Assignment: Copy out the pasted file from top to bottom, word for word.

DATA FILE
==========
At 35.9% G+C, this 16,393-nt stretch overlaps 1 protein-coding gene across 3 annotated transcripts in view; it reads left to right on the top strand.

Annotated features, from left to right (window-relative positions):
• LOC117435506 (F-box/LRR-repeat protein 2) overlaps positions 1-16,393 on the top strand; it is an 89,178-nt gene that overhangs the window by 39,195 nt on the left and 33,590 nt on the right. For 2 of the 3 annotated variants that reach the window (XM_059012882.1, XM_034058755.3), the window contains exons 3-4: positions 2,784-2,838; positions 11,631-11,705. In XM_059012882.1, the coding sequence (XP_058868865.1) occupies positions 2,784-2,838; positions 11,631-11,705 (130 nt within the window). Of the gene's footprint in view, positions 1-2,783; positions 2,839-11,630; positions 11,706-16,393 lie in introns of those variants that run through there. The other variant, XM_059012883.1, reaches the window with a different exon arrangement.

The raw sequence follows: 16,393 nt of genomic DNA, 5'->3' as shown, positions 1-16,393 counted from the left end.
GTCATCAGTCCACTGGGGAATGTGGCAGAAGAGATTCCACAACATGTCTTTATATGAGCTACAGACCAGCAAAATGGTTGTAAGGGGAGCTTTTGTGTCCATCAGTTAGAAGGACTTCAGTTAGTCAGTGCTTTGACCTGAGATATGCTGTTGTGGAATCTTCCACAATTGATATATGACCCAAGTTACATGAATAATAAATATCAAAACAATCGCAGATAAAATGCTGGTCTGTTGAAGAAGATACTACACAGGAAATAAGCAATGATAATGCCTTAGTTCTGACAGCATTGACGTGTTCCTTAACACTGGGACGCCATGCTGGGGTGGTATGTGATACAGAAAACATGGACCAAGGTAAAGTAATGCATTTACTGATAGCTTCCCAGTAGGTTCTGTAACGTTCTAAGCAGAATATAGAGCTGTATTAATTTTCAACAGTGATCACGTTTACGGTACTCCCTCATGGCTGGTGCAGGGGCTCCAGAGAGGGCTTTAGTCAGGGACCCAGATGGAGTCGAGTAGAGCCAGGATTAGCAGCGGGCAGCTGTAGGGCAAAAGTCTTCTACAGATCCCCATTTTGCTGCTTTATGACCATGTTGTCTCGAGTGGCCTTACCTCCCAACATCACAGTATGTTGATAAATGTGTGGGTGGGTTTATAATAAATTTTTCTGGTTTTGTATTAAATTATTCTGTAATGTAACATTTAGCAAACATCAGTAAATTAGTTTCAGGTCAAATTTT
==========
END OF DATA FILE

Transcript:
At 35.9% G+C, this 16,393-nt stretch overlaps 1 protein-coding gene across 3 annotated transcripts in view; it reads left to right on the top strand.

Annotated features, from left to right (window-relative positions):
• LOC117435506 (F-box/LRR-repeat protein 2) overlaps positions 1-16,393 on the top strand; it is an 89,178-nt gene that overhangs the window by 39,195 nt on the left and 33,590 nt on the right. For 2 of the 3 annotated variants that reach the window (XM_059012882.1, XM_034058755.3), the window contains exons 3-4: positions 2,784-2,838; positions 11,631-11,705. In XM_059012882.1, the coding sequence (XP_058868865.1) occupies positions 2,784-2,838; positions 11,631-11,705 (130 nt within the window). Of the gene's footprint in view, positions 1-2,783; positions 2,839-11,630; positions 11,706-16,393 lie in introns of those variants that run through there. The other variant, XM_059012883.1, reaches the window with a different exon arrangement.

The raw sequence follows: 16,393 nt of genomic DNA, 5'->3' as shown, positions 1-16,393 counted from the left end.
GTCATCAGTCCACTGGGGAATGTGGCAGAAGAGATTCCACAACATGTCTTTATATGAGCTACAGACCAGCAAAATGGTTGTAAGGGGAGCTTTTGTGTCCATCAGTTAGAAGGACTTCAGTTAGTCAGTGCTTTGACCTGAGATATGCTGTTGTGGAATCTTCCACAATTGATATATGACCCAAGTTACATGAATAATAAATATCAAAACAATCGCAGATAAAATGCTGGTCTGTTGAAGAAGATACTACACAGGAAATAAGCAATGATAATGCCTTAGTTCTGACAGCATTGACGTGTTCCTTAACACTGGGACGCCATGCTGGGGTGGTATGTGATACAGAAAACATGGACCAAGGTAAAGTAATGCATTTACTGATAGCTTCCCAGTAGGTTCTGTAACGTTCTAAGCAGAATATAGAGCTGTATTAATTTTCAACAGTGATCACGTTTACGGTACTCCCTCATGGCTGGTGCAGGGGCTCCAGAGAGGGCTTTAGTCAGGGACCCAGATGGAGTCGAGTAGAGCCAGGATTAGCAGCGGGCAGCTGTAGGGCAAAAGTCTTCTACAGATCCCCATTTTGCTGCTTTATGACCATGTTGTCTCGAGTGGCCTTACCTCCCAACATCACAGTATGTTGATAAATGTGTGGGTGGGTTTATAATAAATTTTTCTGGTTTTGTATTAAATTATTCTGTAATGTAACATTTAGCAAACATCAGTAAATTAGTTTCAGGTCAAATTTT